A microarray containing over 10,000 gene fragments was used to link changes in gene expression with changes in aroma biosynthesis in ripening apple (Malus ×domestica Borkh). The microarray was probed with fluorescent-tagged cDNA derived from RNA extracted from `Jonagold' apple skin and cortex tissue representing eight distinct physiological stages spanning 70 days during ripening and senescence. The ripening stages, in chronological order, were: 1) early preclimacteric; 2) late preclimacteric and onset of trace ester biosynthesis; 3) onset of the autocatalytic ethylene and rapidly increasing ester biosynthesis; 4) half-maximal ester biosynthesis and engagement of the respiratory climacteric; 5) near maximal ester biosynthesis, peak in respiratory activity, and the onset of rapid tissue softening; 6) maximal ester biosynthesis prior to its decline, the conclusion of the respiratory climacteric, and the completion of tissue softening; 7) midpoint in the decline in ester biosynthesis and maximal ethylene biosynthesis; and 8) postclimacteric minimum in ester production. Patterns in gene expression reflecting the rise and fall in ester formation were found in some putative genes for beta-oxidation (acyl-CoA oxidase, enoyl-CoA hydratase, and acetyl-CoA acetyl transferase), ester formation (aminotransferase, alcohol dehydrogenase, and alcohol acyl transferase), and fatty acid oxidation (lipoxygenase), but not fatty acid biosynthetic genes. A marked decline coinciding with the onset of ester production was detected in several putative genes for ADH.
Steven A. Altman and Theophanes Solomos
Sim-type carnation flowers (Dianthus caryophyllus L., cv. Elliot's White) continuously treated with 50 mM or 100 mM 3-amino-1,2,4-triazole (amitrole) and held in the dark at 18°C did not exhibit a respiratory climacteric relative to dH2O-treated controls. No morphological changes symptomatic of floral senescence appeared in treated flowers until 12-15 days post-harvest. Other triazoles were not effective in prolonging senescence. Amitrole appears to inhibit ethylene biosynthesis by blocking the enzyme-mediated conversion of S-adenosyl-L-methionine to 1-aminocyclopropane-1-carboxylate. Ethylene action appears to be progressively inhibited in that flowers held in treatment solution for 2 d or less responded to application of 10 uL/L exogenous ethylene whereas flowers held 10 d or longer exhibited no response. Electrophoretic resolution of total crude extracts evidenced protein synthesis as well as degradation. Western analysis and total activity assays showed an amitrole concentration-specific inhibition of catalase activity.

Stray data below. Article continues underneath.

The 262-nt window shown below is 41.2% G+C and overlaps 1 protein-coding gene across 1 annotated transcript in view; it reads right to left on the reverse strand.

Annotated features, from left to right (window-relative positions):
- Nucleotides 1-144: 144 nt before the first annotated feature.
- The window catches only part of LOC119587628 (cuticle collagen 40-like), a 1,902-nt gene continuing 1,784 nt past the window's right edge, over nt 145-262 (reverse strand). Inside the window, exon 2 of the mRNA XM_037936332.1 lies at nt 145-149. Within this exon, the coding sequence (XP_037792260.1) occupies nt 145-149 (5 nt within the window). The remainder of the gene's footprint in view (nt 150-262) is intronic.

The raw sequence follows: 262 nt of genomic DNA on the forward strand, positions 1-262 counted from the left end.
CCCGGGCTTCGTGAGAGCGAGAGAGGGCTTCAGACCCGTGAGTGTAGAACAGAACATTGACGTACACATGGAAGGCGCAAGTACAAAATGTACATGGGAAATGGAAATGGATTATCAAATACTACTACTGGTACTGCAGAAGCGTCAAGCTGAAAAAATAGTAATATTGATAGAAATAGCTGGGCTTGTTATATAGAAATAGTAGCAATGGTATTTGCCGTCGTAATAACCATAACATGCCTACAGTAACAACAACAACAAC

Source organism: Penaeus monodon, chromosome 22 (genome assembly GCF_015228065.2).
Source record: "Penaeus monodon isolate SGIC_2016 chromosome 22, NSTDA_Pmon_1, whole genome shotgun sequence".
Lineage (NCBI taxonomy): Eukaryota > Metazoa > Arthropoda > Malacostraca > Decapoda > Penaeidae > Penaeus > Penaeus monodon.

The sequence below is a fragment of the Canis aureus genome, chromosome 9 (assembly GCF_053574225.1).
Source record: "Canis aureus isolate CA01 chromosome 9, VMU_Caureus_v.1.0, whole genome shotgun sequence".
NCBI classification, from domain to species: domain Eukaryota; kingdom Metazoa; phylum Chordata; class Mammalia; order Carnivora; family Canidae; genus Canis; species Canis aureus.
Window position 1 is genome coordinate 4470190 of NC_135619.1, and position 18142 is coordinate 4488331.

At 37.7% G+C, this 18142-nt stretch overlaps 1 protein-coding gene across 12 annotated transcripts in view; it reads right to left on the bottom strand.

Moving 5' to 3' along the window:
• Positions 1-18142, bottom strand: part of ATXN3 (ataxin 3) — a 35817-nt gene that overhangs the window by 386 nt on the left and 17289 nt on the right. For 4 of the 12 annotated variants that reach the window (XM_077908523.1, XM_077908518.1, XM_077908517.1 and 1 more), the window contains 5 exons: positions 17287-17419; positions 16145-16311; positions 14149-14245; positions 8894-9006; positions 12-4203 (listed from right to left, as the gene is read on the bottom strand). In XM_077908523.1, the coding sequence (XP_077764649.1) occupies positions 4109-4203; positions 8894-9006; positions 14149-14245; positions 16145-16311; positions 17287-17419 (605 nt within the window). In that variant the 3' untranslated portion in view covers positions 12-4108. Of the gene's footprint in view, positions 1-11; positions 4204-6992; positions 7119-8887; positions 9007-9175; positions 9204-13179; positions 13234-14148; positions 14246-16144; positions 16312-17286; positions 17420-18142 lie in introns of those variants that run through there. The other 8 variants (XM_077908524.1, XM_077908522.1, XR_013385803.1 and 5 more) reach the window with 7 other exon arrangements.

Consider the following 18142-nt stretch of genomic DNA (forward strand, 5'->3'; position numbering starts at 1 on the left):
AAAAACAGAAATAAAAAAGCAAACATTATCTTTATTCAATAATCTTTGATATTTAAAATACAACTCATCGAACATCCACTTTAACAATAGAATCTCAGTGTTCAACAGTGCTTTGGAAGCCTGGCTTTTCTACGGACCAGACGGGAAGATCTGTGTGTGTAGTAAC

Steven A. Altman and Theophanes Solomos
Continuous postharvest treatment of carnation flowers (Dianthus caryophyllus L. cv. Elliot's White) with 50 or 100 mM aminotriazole significantly extended useful vase life relative to flowers held in distilled H2O. No morphological changes symptomatic of floral senescence appeared in treated flowers until 12 to 15 days after harvest. The longevity of aminotriazole-treated flowers was extended to ≈18 days. The respiratory rate of aminotriazole-treated carnations was suppressed, and they exhibited no respiratory climacteric throughout the period of observation. The responsiveness of aminotriazole-treated flowers to exogenous ethylene appeared temporally regulated. Flowers treated with 50 mM aminotriazole for 2 days senesced in response to application of 10 μl exogenous ethylene/liter, whereas flowers treated for 24 days exhibited no morphological response to ethylene treatment. Chemical name used: 3-1H-amino-1,2,4-triazole-1-yl (aminotriazole).
Ernesto A. Brovelli, Jeffrey K. Brecht, Wayne B. Sherman, and Charles A. Sims
The notion that ethylene production levels in nonmelting-flesh (NMF) peach (Prunus persica L.) fruit are normally lower than those in melting-flesh (MF) fruit is refuted in our study. In fact, NMF fruit (`Oro A' and FL 86-28C) usually produced higher levels of ethylene than did MF fruit (FL 90-20 and `TropicBeauty'). In both MF and NMF peaches, the rate of ethylene production, rather than the respiration rate, provided a good indication of the developmental stage of the fruit at harvest. Ethylene content in fruit on the tree followed a climacteric pattern, with the level in `Oro A' (NMF) and FL 90-20 (MF) peaking at 50 and 12 μL·L–1, respectively. The respiratory climacteric was not apparent in either `Oro A' or FL 90-20, and levels of CO2 were similar in both genotypes.